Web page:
Wonderful, Frustrating, Incarnate: Reflections from a Catholic Convert (David Ozab)

I am excited to have a post here by David Ozab. He is a writer and recently converted to Roman Catholicism. While I do not share his denominational convictions, certainly it is beneficial to hear from others outside of our own sphere of experience. I am pleased to have his guest contribution on the blog…
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Last May, I wrote about my own decision to convert to Catholicism. As a follow-up to that post I’d like to share my reflections on my Confirmation in the Catholic Church, and the important insight I gained from a life-long Catholic.

A couple of weeks after our RCIA class joined the church, we gathered for a dinner reception. After we enjoyed a sumptuous meal—-and perhaps gained a pound or two each–our parish priest stood up and asked us all to reflect upon the Easter Vigil Mass. What was it about that experience that touched us and stayed with us?

When it came to my turn, I didn’t talk about the beauty of the liturgy-—I’d attended several Easter Vigils as an Episcopalian—-or the experience of being confirmed—-as powerful as that was. Others had talked about those subjects already. Instead, I shared what my wife—-who was also my sponsor—-said when we returned to the pews:

“Welcome to the most wonderful and the most frustrating club in the world.”

The room erupted in laughter.

“I laughed too,” I said. “But then I thought about it and I realized that she was right. We’re all human, which means that though we are made in the Image of God we will always come up short of that Image. We are fallen, we are sinful—-close enough to God to see what we should be but at the same time so far away that we will never come close to closing that gap on our own–but we are also the Body of Christ. The Holy Spirit dwells among us and within us, as a community, as a church. That is an amazing gift, a gift beyond words.”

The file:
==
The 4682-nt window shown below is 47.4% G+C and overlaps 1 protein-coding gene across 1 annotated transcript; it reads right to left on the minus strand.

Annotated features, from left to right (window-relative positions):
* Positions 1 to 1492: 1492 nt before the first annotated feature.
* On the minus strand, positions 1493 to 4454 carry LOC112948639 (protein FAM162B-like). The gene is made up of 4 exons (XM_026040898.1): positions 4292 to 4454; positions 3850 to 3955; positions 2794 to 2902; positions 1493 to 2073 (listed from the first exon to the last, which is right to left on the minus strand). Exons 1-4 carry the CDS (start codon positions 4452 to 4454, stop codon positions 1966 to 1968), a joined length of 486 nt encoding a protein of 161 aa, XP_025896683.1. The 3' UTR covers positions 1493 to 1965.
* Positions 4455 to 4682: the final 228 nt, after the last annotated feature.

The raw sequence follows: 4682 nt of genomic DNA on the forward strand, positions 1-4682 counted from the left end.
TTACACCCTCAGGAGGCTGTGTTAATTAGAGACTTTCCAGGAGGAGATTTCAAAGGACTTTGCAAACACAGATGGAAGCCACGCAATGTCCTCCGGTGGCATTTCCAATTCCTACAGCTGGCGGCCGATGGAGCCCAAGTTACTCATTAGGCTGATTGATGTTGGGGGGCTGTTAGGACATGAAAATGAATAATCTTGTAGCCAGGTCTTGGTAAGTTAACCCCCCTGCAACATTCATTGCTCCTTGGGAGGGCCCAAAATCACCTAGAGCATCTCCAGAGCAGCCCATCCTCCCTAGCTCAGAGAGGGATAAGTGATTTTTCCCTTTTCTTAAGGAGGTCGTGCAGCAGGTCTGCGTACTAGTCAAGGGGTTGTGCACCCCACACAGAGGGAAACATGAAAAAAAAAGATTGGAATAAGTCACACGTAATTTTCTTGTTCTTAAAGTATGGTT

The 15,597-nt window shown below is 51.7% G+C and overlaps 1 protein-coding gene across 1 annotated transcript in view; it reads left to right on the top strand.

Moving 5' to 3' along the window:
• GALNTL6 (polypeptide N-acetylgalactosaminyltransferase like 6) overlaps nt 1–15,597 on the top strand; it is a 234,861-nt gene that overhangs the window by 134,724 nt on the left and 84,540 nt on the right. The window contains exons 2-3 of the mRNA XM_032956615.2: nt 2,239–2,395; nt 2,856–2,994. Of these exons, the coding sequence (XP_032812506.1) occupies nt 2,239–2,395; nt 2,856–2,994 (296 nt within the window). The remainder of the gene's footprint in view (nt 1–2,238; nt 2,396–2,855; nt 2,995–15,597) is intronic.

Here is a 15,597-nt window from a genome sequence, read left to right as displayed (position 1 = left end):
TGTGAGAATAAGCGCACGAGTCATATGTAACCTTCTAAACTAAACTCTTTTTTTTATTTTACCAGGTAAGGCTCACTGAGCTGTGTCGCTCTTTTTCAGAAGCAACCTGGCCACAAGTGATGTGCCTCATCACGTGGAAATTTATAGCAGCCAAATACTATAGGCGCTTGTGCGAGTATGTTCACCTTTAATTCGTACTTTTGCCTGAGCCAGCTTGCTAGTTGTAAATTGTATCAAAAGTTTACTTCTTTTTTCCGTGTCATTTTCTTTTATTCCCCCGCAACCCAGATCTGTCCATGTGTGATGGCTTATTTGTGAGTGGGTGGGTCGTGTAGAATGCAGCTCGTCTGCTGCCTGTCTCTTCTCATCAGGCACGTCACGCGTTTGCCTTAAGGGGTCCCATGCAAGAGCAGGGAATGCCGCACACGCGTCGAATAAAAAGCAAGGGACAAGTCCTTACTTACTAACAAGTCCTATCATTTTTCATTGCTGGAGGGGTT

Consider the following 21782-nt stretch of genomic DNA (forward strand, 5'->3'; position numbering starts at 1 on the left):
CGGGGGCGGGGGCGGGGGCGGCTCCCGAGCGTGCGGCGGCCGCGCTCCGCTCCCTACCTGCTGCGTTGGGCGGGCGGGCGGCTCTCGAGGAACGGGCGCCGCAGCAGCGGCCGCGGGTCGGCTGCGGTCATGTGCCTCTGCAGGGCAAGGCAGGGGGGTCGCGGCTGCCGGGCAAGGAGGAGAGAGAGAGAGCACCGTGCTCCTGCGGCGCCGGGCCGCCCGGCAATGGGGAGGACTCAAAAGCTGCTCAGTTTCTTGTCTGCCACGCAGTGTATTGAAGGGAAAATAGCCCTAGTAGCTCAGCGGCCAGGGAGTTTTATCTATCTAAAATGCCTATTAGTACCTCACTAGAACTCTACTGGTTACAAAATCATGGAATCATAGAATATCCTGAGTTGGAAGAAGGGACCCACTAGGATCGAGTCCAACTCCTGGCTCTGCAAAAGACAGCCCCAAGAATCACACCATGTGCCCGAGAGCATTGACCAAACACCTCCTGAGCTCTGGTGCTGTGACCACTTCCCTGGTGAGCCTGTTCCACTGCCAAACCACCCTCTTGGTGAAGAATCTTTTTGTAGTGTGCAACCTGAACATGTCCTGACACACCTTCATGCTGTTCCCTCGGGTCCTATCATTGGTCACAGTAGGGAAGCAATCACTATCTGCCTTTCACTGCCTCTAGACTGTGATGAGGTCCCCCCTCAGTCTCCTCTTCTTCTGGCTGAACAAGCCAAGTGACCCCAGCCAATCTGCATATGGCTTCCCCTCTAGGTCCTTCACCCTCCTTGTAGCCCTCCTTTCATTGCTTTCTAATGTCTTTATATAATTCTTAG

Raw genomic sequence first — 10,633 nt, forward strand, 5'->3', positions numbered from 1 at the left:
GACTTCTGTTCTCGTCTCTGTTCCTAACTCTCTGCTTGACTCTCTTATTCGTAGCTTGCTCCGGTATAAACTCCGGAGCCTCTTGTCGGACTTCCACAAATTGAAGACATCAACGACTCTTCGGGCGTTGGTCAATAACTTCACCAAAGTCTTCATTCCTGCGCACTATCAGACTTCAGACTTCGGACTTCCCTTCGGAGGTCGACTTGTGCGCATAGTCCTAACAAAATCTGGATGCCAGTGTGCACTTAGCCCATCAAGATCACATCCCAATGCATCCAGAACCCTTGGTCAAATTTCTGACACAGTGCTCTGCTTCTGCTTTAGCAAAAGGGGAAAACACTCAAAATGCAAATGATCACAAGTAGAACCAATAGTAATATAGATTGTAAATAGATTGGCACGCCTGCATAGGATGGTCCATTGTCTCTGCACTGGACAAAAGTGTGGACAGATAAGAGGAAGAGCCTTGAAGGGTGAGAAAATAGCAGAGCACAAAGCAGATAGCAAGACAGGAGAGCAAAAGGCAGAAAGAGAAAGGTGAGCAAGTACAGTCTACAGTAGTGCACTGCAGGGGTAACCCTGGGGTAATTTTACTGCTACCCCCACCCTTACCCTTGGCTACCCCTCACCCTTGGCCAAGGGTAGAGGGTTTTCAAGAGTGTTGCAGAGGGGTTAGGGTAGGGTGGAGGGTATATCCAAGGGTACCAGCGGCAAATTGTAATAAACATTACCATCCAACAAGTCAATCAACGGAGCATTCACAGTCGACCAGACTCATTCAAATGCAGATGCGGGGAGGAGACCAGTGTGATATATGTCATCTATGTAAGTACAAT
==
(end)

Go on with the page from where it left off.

“So tonight I would like express how overjoyed I am to be a part of the most wonderful and the most frustrating club in the world.”

This is the only thing the church can be. Like the Word become flesh, Jesus Christ, the church shares in the immense frustration of our humanity, and in the infinitely greater wonder of his divinity. Through the Incarnation, our humanity became his humanity, and through the Cross and the Resurrection, his divinity has become and is becoming our divinity. This is the Mystery of Faith: what the Orthodox call Theosis, Catholics call Purgation, and Methodists call Sanctification. God became Man, living, dying, and rising to new life, in order to transform each of us and all of us more and more into the Image of God.